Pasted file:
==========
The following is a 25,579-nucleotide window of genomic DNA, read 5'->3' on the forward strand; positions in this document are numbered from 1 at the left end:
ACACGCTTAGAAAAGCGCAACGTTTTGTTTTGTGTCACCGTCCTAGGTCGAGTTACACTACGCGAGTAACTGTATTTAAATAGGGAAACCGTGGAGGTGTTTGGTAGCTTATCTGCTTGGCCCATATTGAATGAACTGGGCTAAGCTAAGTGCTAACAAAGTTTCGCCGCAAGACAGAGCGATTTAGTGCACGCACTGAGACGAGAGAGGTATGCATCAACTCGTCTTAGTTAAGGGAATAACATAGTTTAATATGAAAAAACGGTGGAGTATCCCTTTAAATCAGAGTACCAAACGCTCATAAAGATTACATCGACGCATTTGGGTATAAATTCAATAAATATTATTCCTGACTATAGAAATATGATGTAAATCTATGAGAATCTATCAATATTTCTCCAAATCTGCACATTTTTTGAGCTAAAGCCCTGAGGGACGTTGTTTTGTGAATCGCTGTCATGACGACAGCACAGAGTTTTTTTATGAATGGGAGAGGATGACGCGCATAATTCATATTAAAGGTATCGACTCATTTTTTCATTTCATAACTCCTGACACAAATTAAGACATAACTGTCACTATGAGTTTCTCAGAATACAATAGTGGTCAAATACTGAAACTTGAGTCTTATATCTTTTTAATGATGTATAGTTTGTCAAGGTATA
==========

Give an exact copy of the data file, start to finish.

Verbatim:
The following is a 25,579-nucleotide window of genomic DNA, read 5'->3' on the forward strand; positions in this document are numbered from 1 at the left end:
ACACGCTTAGAAAAGCGCAACGTTTTGTTTTGTGTCACCGTCCTAGGTCGAGTTACACTACGCGAGTAACTGTATTTAAATAGGGAAACCGTGGAGGTGTTTGGTAGCTTATCTGCTTGGCCCATATTGAATGAACTGGGCTAAGCTAAGTGCTAACAAAGTTTCGCCGCAAGACAGAGCGATTTAGTGCACGCACTGAGACGAGAGAGGTATGCATCAACTCGTCTTAGTTAAGGGAATAACATAGTTTAATATGAAAAAACGGTGGAGTATCCCTTTAAATCAGAGTACCAAACGCTCATAAAGATTACATCGACGCATTTGGGTATAAATTCAATAAATATTATTCCTGACTATAGAAATATGATGTAAATCTATGAGAATCTATCAATATTTCTCCAAATCTGCACATTTTTTGAGCTAAAGCCCTGAGGGACGTTGTTTTGTGAATCGCTGTCATGACGACAGCACAGAGTTTTTTTATGAATGGGAGAGGATGACGCGCATAATTCATATTAAAGGTATCGACTCATTTTTTCATTTCATAACTCCTGACACAAATTAAGACATAACTGTCACTATGAGTTTCTCAGAATACAATAGTGGTCAAATACTGAAACTTGAGTCTTATATCTTTTTAATGATGTATAGTTTGTCAAGGTATA